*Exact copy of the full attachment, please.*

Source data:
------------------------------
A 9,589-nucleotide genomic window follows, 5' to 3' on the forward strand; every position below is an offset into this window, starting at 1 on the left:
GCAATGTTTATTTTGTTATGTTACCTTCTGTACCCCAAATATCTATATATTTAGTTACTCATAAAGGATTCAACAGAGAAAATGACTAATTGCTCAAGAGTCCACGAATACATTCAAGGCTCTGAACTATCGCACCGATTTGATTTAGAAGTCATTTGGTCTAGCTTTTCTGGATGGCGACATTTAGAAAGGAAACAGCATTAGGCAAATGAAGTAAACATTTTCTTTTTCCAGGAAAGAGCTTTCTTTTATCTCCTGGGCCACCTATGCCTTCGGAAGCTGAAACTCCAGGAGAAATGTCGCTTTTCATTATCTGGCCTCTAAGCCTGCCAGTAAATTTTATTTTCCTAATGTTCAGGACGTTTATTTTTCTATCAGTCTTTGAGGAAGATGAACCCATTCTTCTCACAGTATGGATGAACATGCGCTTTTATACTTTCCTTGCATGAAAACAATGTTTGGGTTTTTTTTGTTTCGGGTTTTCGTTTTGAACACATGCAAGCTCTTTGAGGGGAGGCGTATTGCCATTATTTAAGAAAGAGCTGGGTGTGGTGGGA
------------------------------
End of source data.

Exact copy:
A 9,589-nucleotide genomic window follows, 5' to 3' on the forward strand; every position below is an offset into this window, starting at 1 on the left:
GCAATGTTTATTTTGTTATGTTACCTTCTGTACCCCAAATATCTATATATTTAGTTACTCATAAAGGATTCAACAGAGAAAATGACTAATTGCTCAAGAGTCCACGAATACATTCAAGGCTCTGAACTATCGCACCGATTTGATTTAGAAGTCATTTGGTCTAGCTTTTCTGGATGGCGACATTTAGAAAGGAAACAGCATTAGGCAAATGAAGTAAACATTTTCTTTTTCCAGGAAAGAGCTTTCTTTTATCTCCTGGGCCACCTATGCCTTCGGAAGCTGAAACTCCAGGAGAAATGTCGCTTTTCATTATCTGGCCTCTAAGCCTGCCAGTAAATTTTATTTTCCTAATGTTCAGGACGTTTATTTTTCTATCAGTCTTTGAGGAAGATGAACCCATTCTTCTCACAGTATGGATGAACATGCGCTTTTATACTTTCCTTGCATGAAAACAATGTTTGGGTTTTTTTTGTTTCGGGTTTTCGTTTTGAACACATGCAAGCTCTTTGAGGGGAGGCGTATTGCCATTATTTAAGAAAGAGCTGGGTGTGGTGGGA